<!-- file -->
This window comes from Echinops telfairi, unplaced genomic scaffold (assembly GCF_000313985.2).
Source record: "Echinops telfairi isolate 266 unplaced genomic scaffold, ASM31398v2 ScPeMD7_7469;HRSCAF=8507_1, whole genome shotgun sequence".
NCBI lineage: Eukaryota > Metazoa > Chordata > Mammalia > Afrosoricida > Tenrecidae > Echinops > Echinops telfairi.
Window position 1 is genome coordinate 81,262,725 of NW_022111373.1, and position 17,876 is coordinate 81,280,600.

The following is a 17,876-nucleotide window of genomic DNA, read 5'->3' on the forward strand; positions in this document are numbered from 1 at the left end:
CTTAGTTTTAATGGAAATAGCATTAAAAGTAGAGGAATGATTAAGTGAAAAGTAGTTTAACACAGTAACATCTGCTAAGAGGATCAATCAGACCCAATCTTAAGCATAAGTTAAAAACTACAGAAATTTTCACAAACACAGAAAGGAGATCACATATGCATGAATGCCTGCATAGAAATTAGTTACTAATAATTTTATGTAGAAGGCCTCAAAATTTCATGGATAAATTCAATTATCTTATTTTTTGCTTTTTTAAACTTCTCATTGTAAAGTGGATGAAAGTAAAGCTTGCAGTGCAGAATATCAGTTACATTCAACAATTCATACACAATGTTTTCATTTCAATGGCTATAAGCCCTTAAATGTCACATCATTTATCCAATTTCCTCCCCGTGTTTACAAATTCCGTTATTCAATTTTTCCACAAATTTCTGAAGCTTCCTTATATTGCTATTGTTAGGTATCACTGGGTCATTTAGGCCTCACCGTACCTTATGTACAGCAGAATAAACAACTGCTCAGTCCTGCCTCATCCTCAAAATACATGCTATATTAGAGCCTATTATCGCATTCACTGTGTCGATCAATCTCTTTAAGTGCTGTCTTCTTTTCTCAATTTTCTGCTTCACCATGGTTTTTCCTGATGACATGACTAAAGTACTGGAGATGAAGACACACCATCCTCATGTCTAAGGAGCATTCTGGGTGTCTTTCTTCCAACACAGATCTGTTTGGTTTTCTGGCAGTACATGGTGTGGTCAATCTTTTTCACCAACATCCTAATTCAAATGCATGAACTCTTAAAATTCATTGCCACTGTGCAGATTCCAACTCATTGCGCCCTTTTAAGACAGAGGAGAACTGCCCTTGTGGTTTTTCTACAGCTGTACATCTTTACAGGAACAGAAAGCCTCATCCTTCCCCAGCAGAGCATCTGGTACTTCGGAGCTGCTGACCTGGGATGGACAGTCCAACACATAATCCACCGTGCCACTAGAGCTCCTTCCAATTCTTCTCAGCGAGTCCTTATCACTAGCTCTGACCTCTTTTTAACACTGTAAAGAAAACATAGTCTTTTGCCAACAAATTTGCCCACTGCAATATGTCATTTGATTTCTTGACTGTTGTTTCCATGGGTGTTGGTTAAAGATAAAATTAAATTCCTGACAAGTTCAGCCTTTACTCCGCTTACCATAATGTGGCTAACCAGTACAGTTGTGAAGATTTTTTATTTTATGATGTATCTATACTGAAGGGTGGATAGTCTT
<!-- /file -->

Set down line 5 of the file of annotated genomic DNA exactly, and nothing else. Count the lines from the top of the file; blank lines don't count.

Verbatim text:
The following is a 17,876-nucleotide window of genomic DNA, read 5'->3' on the forward strand; positions in this document are numbered from 1 at the left end: